Are You Having Trouble With a Loan Modification?

It's probably no surprise to many mortgage borrowers by now in this Christmas season to realize that they've had a tough time getting their loan modified this year. If they do not qualify for the Home Affordable Loan Program (HAMP), they try their bank's program. Often this application process goes on for months, while the homeowner may grow short on funds and cannot continue the monthly payment, and then they begin the process for a short sale, or worse, foreclosure. This story has been repeated over and over by many borrowers. If a loan modificaton is approved by the lender, often times the delinquent payments and refinance fees are added to the principal, making the new higher payment very unattractive, so the borrower rejects it.
One issue is that lenders have very little incentive to modify loans, as the cost of doing so cannot be billed back to the investor, and the work involved is very labor intensive and is not easily automated. Many banks have not invested in qualified staffing to take care of the high volume of distressed owners. And their agreements with investors on securitized mortgages may not actually cover the details of completing loan modifications, but do address foreclosure, so they believe they are in a risky situation with fulfillment of their contract terms.
In a 31-page study by the Federal Reserve, based on data from over 105,000 loans from 94 loans servicers dating from 2005 from California, Oregon and Washington, to determine who receives a loan modification (no discernible differences according to race and income differentials were found, "In fact, we find that Blacks/African Americans, Hispanics/Latinos and Asians are slightly more likely to receive a loan modification, and that these loan modifications have slightly larger reductions in their interest rate than those of similarly situated white borrowers"), it was still unclear after its research into the behavior of various financial institutions as to why the number of loan modifications was still falling well short of the number of foreclosures, even though the HAMP program has been declared effective with borrowers who received one, a group with a low re-default rate, despite literature published to the contrary.  Here is the complete Federal Reserve study.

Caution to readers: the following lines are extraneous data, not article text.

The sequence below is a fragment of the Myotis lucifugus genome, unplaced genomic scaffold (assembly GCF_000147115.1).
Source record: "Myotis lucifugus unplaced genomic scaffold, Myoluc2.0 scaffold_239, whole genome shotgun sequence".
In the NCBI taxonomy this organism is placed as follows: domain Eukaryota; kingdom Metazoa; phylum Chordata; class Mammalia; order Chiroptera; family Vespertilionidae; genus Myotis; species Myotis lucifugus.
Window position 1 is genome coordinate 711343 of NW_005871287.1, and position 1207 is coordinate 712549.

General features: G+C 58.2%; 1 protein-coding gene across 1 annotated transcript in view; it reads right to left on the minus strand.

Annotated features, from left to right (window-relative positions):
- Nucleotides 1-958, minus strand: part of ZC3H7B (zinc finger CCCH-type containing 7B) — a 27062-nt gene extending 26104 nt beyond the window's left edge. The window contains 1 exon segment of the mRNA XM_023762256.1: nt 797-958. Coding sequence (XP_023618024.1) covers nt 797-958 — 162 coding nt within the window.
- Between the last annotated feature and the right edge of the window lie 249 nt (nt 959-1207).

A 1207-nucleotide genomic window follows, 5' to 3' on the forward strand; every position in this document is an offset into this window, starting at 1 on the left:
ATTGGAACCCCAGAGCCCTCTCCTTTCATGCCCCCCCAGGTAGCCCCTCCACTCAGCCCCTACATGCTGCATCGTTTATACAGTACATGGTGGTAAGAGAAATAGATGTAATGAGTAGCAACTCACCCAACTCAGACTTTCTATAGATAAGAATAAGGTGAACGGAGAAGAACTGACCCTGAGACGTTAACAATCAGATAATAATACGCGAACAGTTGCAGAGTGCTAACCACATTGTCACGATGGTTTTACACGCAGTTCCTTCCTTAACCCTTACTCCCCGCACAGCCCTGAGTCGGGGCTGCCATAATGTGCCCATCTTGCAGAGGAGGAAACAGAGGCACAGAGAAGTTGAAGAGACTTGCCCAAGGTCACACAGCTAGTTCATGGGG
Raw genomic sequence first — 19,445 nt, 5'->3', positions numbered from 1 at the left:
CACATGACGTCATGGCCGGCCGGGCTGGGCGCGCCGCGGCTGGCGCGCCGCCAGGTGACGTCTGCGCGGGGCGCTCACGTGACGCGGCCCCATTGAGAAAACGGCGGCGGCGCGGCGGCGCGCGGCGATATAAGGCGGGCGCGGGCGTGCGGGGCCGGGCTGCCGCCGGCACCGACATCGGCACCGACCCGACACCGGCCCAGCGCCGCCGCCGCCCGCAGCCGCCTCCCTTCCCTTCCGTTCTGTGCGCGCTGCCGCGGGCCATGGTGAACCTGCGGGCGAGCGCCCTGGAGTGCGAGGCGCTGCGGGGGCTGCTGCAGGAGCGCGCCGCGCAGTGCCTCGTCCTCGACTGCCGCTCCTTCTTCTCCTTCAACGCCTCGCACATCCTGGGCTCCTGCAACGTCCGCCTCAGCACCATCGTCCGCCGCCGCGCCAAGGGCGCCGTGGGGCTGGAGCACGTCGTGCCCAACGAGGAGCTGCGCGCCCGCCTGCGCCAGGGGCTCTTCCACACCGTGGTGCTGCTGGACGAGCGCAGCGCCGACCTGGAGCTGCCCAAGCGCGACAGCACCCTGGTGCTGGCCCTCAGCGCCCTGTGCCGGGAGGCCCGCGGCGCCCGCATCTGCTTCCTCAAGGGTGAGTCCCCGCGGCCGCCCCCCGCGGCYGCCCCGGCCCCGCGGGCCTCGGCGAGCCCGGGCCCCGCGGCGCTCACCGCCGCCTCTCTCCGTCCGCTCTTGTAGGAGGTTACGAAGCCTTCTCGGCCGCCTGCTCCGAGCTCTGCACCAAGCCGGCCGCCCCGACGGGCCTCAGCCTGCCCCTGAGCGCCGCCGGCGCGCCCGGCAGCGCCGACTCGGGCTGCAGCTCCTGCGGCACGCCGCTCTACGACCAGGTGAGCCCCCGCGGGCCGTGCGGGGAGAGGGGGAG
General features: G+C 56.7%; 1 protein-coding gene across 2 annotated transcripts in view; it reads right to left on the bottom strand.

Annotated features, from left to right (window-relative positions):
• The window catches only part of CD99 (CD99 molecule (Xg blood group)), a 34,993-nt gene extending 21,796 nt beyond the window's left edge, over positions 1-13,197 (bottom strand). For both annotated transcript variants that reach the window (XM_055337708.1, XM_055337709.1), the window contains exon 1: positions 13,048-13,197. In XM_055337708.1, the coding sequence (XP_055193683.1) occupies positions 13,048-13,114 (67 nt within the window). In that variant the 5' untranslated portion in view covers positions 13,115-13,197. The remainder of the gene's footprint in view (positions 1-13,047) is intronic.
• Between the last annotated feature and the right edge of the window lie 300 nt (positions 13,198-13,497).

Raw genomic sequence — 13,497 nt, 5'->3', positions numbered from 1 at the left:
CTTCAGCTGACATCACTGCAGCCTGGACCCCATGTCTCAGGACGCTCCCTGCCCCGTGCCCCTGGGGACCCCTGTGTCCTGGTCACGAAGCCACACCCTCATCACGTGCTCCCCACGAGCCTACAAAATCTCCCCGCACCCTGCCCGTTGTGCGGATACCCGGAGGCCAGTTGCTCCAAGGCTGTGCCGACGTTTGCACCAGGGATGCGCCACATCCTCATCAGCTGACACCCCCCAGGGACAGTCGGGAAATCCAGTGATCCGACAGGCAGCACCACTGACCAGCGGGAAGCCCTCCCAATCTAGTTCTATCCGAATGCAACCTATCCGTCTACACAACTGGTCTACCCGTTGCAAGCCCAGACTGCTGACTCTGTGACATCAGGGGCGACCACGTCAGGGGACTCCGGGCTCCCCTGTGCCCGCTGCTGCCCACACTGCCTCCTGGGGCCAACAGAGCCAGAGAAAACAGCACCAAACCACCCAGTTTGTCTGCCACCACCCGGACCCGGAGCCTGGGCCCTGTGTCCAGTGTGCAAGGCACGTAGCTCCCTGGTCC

Another very clear problem is that some banks do reach out to their customers, but many borrowers fail to make contact with their banks, even after being contacted by them. And the longer a delinquent borrower spends in delinquency without contacting their bank, the more likely the home will be lost to foreclosure.

If you are interested in a loan modification, you might be successful, and you should contact your loan servicer.  But it's important to understand that possibly no matter how much information you submit to your bank, for a variety of reasons you may not get one, or you may have to struggle for up to a year or more with them. Banks are not equal in this situation--one of the factors may be if your loan is a portfolio loan or one securitized with investors. The study mentions the "lack of transparency" because data is issued in the aggregate, and information directly linked to borrowers is still difficult to track. Also, according to this study, 52% of foreclosure sales lack "reciprocal servicer contact" (does that mean the bank didn't return the borrower's initial contact)?

Overall, banks recoup a little more money if a property is sold in a short sale, rather than going into foreclosure and coming back on the market as an REO. This usually costs banks more money, and their "loss severity" rates are looked at closely when making their decisions.

The bottom line is: If you are having trouble making payments, contact your bank now. If you have to keep submitting your information over and over again for periods of 30-60-90 days, then you should obtain assistance through a Realtor who is familiar with short sales, or an attorney who specializes in loan modifications, not just any attorney, for further help. Don't wait too long.

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1 comment:

REO properties buyers and sellers said...

This is a good advice for my sister who's having difficulty with loan modification. I'll bookmark this one and share it with her. Keep it up and thanks for the info!


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